One thing however is almost certain: the virus is here to stay. The team said it was highly unlikely that immunity will be strong enough and last long enough that COVID-19 will die out after an initial wave, as was the case with the SARS outbreak of 2002-2003.

Antibody tests that have just entered the market and look for whether a person has been previously infected will be crucial in answering these vital questions about immunity, they argued, and a vaccine remains the ultimate weapon.

Outside experts praised the paper even as they emphasized how much remained unknown.

On-off social distancing may be needed until 2022: Harvard study
One-time social distancing scenarios in the absence of seasonality. (A to E) Simulated prevalence of COVID-19 infections (solid) and critical COVID-19 cases (dashed) following establishment on 11 March 2020 with a period of social distancing (shaded blue region) instated two weeks later, with the duration of social distancing lasting (A) four weeks, (B) eight weeks, (C) twelve weeks, (D) twenty weeks, and (E) indefinitely. There is no seasonal forcing; R0 was held constant at 2.2 (see fig. S12 for R0 = 2.6). The effectiveness of social distancing varied from none to a 60% reduction in R0. Cumulative infection sizes are depicted beside each prevalence plot (F to J) with the herd immunity threshold (horizontal black bar). Of the temporary distancing scenarios, long-term (20-week), moderately effective (20%-40%) social distancing yields the smallest overall peak and total outbreak size. Credit: Science (2020). DOI: 10.1126/science.abb5793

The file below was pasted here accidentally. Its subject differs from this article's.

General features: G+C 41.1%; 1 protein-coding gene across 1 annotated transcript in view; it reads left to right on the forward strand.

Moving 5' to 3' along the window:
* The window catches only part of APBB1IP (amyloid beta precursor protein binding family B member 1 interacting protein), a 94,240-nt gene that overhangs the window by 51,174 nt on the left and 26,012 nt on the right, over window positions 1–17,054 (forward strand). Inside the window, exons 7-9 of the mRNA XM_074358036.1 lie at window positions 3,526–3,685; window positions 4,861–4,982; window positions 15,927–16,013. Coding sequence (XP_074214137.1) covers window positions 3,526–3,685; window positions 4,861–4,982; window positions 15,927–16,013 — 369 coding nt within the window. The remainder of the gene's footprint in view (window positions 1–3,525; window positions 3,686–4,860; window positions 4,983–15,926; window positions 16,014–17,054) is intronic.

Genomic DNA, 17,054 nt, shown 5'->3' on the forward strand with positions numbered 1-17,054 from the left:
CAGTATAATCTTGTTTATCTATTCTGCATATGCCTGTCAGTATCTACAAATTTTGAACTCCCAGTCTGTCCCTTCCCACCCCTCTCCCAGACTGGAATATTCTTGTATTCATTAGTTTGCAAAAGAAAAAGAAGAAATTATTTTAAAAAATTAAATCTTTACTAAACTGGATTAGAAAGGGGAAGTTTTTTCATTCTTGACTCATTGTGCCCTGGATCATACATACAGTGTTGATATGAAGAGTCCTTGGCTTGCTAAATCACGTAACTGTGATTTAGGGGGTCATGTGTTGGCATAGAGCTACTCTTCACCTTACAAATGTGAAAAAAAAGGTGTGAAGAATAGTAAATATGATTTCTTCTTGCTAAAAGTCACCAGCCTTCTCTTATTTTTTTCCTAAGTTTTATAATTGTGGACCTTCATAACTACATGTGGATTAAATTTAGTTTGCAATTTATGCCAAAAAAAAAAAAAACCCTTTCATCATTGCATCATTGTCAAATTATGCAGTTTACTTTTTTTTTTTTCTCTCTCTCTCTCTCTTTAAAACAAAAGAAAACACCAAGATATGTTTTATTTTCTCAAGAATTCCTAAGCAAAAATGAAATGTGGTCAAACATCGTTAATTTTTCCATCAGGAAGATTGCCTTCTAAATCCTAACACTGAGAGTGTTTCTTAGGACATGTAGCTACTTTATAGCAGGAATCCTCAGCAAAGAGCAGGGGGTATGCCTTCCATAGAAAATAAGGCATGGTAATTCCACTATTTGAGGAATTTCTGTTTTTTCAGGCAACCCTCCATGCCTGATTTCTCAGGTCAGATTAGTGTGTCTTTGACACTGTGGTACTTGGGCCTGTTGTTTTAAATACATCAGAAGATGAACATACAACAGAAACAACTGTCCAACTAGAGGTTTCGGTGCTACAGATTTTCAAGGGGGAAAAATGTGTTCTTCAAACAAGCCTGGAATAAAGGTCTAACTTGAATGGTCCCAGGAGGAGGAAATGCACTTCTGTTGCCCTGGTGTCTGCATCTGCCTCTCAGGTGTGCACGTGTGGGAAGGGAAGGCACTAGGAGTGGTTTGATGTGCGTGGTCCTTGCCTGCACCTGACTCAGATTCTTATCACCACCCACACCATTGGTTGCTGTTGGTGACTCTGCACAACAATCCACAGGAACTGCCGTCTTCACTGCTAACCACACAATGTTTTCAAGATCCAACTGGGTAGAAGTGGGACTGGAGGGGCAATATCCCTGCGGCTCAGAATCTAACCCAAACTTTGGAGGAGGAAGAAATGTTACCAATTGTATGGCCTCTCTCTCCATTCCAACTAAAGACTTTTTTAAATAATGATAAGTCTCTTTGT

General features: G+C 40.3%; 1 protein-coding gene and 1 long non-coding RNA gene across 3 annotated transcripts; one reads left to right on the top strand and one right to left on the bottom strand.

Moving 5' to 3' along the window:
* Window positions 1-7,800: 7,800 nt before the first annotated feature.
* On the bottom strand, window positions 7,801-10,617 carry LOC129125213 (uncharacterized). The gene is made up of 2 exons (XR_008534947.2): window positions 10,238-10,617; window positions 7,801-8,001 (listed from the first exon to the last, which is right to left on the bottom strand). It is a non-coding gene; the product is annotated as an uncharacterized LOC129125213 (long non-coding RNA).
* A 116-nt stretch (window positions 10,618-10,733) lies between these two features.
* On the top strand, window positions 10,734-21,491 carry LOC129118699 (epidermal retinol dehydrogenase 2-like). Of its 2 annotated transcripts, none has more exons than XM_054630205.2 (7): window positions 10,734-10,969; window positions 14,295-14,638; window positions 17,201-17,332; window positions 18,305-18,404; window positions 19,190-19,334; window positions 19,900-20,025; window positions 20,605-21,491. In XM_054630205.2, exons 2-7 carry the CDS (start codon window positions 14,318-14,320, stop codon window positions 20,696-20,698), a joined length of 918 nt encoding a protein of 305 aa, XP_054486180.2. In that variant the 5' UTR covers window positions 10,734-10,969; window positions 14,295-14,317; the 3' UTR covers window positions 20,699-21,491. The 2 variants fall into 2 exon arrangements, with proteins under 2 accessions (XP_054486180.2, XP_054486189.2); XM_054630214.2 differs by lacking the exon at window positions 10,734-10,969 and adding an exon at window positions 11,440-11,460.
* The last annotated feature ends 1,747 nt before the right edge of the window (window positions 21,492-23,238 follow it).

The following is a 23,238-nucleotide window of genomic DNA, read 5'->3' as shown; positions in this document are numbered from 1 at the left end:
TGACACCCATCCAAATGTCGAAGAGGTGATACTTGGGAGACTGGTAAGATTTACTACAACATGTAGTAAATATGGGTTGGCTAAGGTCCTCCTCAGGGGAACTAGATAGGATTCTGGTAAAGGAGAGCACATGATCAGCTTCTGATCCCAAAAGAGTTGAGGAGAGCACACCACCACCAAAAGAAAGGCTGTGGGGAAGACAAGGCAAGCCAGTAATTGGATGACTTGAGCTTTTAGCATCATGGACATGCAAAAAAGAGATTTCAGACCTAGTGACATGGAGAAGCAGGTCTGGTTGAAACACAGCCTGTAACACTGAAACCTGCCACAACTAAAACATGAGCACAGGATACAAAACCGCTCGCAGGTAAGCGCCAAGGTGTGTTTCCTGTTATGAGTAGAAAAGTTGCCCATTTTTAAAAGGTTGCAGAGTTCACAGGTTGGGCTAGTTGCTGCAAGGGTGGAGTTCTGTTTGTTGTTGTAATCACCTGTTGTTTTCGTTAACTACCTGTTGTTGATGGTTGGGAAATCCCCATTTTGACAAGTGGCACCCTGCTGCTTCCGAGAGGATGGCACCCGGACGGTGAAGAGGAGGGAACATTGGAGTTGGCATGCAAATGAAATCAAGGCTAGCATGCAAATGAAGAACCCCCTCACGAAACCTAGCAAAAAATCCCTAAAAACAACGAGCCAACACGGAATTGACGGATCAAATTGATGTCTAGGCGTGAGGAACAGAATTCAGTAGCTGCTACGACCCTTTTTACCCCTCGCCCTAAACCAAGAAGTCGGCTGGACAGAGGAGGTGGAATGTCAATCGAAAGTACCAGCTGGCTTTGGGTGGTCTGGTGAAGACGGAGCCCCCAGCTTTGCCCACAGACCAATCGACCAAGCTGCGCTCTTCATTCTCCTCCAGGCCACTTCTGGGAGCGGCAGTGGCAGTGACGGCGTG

"This is an excellent study that uses mathematical models to explore the dynamics of COVID-19 over a period of several years, in contrast to previously published studies that have focused on the coming weeks or months," Mark Woolhouse, an infectious disease epidemiologist at the University of Edinburgh said.

"It is important to recognize that it is a model; it is consistent with current data but is nonetheless based on a series of assumptions—for example about acquired immunity—that are yet to be confirmed."

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More information: Stephen M. Kissler et al. Projecting the transmission dynamics of SARS-CoV-2 through the postpandemic period, Science (2020). DOI: 10.1126/science.abb5793
Journal information: Science

© 2020 AFP